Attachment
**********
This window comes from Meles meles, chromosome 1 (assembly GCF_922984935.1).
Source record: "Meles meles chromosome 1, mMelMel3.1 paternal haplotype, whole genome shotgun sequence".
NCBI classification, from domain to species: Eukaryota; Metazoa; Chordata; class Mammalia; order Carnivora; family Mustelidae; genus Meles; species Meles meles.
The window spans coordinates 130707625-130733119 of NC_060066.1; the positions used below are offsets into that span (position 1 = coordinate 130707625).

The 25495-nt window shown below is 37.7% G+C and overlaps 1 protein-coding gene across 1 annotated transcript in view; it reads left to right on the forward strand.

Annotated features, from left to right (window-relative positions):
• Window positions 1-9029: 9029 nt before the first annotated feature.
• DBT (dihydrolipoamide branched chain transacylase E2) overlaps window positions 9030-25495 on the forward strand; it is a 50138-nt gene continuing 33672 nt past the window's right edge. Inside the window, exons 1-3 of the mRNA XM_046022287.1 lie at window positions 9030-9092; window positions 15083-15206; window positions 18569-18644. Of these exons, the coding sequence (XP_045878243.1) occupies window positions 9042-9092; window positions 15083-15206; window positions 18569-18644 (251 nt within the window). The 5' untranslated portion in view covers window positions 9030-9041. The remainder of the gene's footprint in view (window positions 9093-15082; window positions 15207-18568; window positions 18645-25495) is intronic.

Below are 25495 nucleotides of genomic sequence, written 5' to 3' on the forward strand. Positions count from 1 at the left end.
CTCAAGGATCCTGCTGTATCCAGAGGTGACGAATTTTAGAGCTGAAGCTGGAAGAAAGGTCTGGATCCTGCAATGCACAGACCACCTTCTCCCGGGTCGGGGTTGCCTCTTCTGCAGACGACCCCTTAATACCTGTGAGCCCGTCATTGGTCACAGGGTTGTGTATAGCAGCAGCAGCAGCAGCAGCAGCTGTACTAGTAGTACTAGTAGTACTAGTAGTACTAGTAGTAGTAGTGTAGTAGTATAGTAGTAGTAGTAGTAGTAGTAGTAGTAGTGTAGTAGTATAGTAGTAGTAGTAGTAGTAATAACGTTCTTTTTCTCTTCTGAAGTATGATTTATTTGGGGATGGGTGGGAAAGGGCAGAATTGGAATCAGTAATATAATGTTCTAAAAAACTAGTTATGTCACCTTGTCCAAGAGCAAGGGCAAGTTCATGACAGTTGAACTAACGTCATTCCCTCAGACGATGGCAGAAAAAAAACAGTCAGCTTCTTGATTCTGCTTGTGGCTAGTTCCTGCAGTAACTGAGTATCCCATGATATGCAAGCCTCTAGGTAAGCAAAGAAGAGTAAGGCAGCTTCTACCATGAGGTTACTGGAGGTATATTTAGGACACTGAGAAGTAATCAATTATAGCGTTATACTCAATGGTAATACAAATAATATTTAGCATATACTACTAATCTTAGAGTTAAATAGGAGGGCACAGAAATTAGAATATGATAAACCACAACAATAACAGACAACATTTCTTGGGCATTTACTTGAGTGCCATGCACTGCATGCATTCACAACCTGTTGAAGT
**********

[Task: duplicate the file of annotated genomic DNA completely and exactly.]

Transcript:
This window comes from Meles meles, chromosome 1 (assembly GCF_922984935.1).
Source record: "Meles meles chromosome 1, mMelMel3.1 paternal haplotype, whole genome shotgun sequence".
NCBI classification, from domain to species: Eukaryota; Metazoa; Chordata; class Mammalia; order Carnivora; family Mustelidae; genus Meles; species Meles meles.
The window spans coordinates 130707625-130733119 of NC_060066.1; the positions used below are offsets into that span (position 1 = coordinate 130707625).

The 25495-nt window shown below is 37.7% G+C and overlaps 1 protein-coding gene across 1 annotated transcript in view; it reads left to right on the forward strand.

Annotated features, from left to right (window-relative positions):
• Window positions 1-9029: 9029 nt before the first annotated feature.
• DBT (dihydrolipoamide branched chain transacylase E2) overlaps window positions 9030-25495 on the forward strand; it is a 50138-nt gene continuing 33672 nt past the window's right edge. Inside the window, exons 1-3 of the mRNA XM_046022287.1 lie at window positions 9030-9092; window positions 15083-15206; window positions 18569-18644. Of these exons, the coding sequence (XP_045878243.1) occupies window positions 9042-9092; window positions 15083-15206; window positions 18569-18644 (251 nt within the window). The 5' untranslated portion in view covers window positions 9030-9041. The remainder of the gene's footprint in view (window positions 9093-15082; window positions 15207-18568; window positions 18645-25495) is intronic.

Below are 25495 nucleotides of genomic sequence, written 5' to 3' on the forward strand. Positions count from 1 at the left end.
CTCAAGGATCCTGCTGTATCCAGAGGTGACGAATTTTAGAGCTGAAGCTGGAAGAAAGGTCTGGATCCTGCAATGCACAGACCACCTTCTCCCGGGTCGGGGTTGCCTCTTCTGCAGACGACCCCTTAATACCTGTGAGCCCGTCATTGGTCACAGGGTTGTGTATAGCAGCAGCAGCAGCAGCAGCAGCTGTACTAGTAGTACTAGTAGTACTAGTAGTACTAGTAGTAGTAGTGTAGTAGTATAGTAGTAGTAGTAGTAGTAGTAGTAGTAGTGTAGTAGTATAGTAGTAGTAGTAGTAGTAATAACGTTCTTTTTCTCTTCTGAAGTATGATTTATTTGGGGATGGGTGGGAAAGGGCAGAATTGGAATCAGTAATATAATGTTCTAAAAAACTAGTTATGTCACCTTGTCCAAGAGCAAGGGCAAGTTCATGACAGTTGAACTAACGTCATTCCCTCAGACGATGGCAGAAAAAAAACAGTCAGCTTCTTGATTCTGCTTGTGGCTAGTTCCTGCAGTAACTGAGTATCCCATGATATGCAAGCCTCTAGGTAAGCAAAGAAGAGTAAGGCAGCTTCTACCATGAGGTTACTGGAGGTATATTTAGGACACTGAGAAGTAATCAATTATAGCGTTATACTCAATGGTAATACAAATAATATTTAGCATATACTACTAATCTTAGAGTTAAATAGGAGGGCACAGAAATTAGAATATGATAAACCACAACAATAACAGACAACATTTCTTGGGCATTTACTTGAGTGCCATGCACTGCATGCATTCACAACCTGTTGAAGT